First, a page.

No association between age at vaccination and the rate of seroconversion was found in the current study (P = 1.000) for both genders. This might be because the majority (68.3%) of our study population were <40 years of age. A similar observation was noted by Chathuranga et al.[16] This ensures that major population of HCWs are protected in institutions all over developing countries where under-reporting of NSIs is still a major persisting problem.[24]

The role of pre-vaccination screening of HCWs with anti-HBcAb and HBsAg is to identify previous HBV infected individuals who do not require vaccination. However, various studies and the recommendation by CDC is that pre-vaccination screening is unnecessary since the costs of screening outweigh that of savings on the vaccine. Pre-vaccination screening would be cost effective only if the prevalence of infection exceeds 30%.[17],[20],[21] Hence, we contemplated not to screen the HCWs initially for HBV serologic markers as it is usually not cost-effective for groups with a low expected prevalence of HBV serologic markers, such as HCWs.[15] CDC recommends to screen for hepatitis markers suggestive of past infection only after the second vaccine series, but we went ahead and checked the titre after the first series since our responder's rate was very high (99.5%). We were proved right in the sense that both the non-responders were found to infected with HBV in the past.

There are few limitations in this study. First, we did not measure the exact value of anti-HBs titre after dilution of serum samples as it was costly. Second, we did not categorise the HCWs according to the risk factors but only by the demographic details of age and gender. Third, the predominant age group in our study population was between 20-30 years (49%) and the majority were women (81.9%), which could have attributed to the greater percentage of responders (99.5%). Fourth, the study was not of prospective design to see how long the immunological memory would last in case the HCWs were exposed to HBV and to measure the serological evidence of HBV breakthrough infections.

We opted for the standard regimen (0, 1 and 6 months) rather than the accelerated regimen (0, 1 and 2 months) as the immunity lasted longer than the former regimen. We also immunised the HCWs by the intramuscular (i.m) route rather than the intradermal route with low dose of the vaccine due to increased immunogenicity by the i.m route.[25]

In the case of NSIs even if the source is HBsAg-positive, there is no need for vaccination or HBIG administration provided the HCW is fully vaccinated and a known responder. Otherwise, the HCW should be begun on a Hepatitis B vaccine series and given one i.m dose of HBIG (0.06 ml/kg) as per CDC guidelines.[8] Some institutions employ a practice of checking anti-HBs titre during an incident of NSI and vaccinating them if the titre is <10 mIU/ml. This might be misleading since the titre might have declined with time if they had been remotely vaccinated. Hence, vaccinating them once again based on titre value at the time of incurring an NSI is a wasteful expenditure. Furthermore the difference between the cost of 3 doses of Hepatitis B vaccine and the cost of HBIG is huge. The extra cost borne by the health-care institutions in case of NSIs, adds to the economical burden, especially in developing countries.[26]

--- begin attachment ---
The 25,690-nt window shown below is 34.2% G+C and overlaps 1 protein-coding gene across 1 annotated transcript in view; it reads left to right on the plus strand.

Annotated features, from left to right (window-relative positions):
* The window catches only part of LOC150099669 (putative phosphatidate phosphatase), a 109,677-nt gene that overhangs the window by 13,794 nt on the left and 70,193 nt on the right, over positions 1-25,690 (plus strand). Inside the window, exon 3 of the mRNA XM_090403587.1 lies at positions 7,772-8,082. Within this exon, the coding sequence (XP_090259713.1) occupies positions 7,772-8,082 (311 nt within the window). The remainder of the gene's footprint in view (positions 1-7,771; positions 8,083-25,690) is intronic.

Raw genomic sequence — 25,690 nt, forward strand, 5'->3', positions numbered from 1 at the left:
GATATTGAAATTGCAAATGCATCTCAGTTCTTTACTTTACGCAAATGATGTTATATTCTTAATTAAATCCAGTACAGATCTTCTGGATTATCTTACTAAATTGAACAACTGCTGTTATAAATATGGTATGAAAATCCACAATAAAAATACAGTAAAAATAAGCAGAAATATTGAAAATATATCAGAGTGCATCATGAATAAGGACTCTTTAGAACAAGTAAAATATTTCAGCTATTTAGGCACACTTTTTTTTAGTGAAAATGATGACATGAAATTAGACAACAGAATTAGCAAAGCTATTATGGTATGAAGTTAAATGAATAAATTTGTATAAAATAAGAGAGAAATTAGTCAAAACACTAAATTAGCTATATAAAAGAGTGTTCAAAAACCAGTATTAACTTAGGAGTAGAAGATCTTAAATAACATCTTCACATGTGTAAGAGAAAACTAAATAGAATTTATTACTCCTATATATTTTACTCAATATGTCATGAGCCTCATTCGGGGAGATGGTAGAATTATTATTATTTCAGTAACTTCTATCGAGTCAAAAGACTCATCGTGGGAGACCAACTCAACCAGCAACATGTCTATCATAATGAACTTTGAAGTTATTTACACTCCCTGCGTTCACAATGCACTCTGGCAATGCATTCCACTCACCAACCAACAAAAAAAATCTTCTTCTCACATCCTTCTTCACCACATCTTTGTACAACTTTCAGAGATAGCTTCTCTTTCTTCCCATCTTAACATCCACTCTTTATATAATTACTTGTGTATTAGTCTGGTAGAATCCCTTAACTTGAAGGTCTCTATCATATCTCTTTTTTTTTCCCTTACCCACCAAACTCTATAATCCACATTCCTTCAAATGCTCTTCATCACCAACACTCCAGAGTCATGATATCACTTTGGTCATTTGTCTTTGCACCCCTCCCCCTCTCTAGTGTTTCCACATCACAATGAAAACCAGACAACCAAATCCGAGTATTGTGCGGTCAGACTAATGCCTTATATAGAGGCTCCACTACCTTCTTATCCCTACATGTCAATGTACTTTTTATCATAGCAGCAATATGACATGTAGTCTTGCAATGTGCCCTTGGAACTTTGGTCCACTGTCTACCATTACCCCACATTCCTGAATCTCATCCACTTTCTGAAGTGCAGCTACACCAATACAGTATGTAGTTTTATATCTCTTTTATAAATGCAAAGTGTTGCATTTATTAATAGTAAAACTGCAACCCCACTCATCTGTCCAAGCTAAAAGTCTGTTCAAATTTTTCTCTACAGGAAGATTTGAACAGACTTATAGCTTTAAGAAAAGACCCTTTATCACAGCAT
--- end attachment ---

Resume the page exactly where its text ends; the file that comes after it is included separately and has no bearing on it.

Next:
Conclusions Top

From this study, we concluded that seroconversion after standard 3 dose regimen of Hepatitis B vaccine was high as evidenced by good immune response evoked in 97.5% of HCWs. The anti-HBs concentrations of those vaccinated over the past, remain adequate as evidenced by their response to the challenge dose. Since the vaccines available now are highly immunogenic and effective, we recommend to check the infective hepatitis markers for the non-responders alone after a single vaccine series. We also infer that the HCWs remain protected even if their titres decline over time. Booster doses are necessary only if the HCW is immunocompromised. We emphasise all healthcare institutions to vaccinate their HCWs with HBV vaccine, the first 'anti-cancer vaccine' developed as recommended by CDC and OSHA. It is also advisable to check the post-vaccination titre after 6-8 weeks and document it in the employee's health record. Rather than pre-vaccination screening for infective hepatitis markers, we recommend this cost effective rationalistic approach particularly in developing countries to ensure the safety of employees. We also emphasise that 'standard precautions,' including hand hygiene and use of personal protective equipment must be followed by HCWs at all times when caring for all patients.

Financial support and sponsorship


Conflicts of interest

There are no conflicts of interest.

  References Top

Ott JJ, Stevens GA, Groeger J, Wiersma ST. Global epidemiology of hepatitis B virus infection: New estimates of age-specific HBsAg seroprevalence and endemicity. Vaccine 2012;30:2212-9.  Back to cited text no. 1
Schillie S, Murphy TV, Sawyer M, Ly K, Hughes E, Jiles R, et al. CDC guidance for evaluating health-care personnel for hepatitis B virus protection and for administering postexposure management. MMWR Recomm Rep 2013;62:1-19.  Back to cited text no. 2
Wasley A, Grytdal S, Gallagher K; Centers for Disease Control and Prevention (CDC). Surveillance for acute viral hepatitis – United States, 2006. MMWR Surveill Summ 2008;57:1-24.  Back to cited text no. 3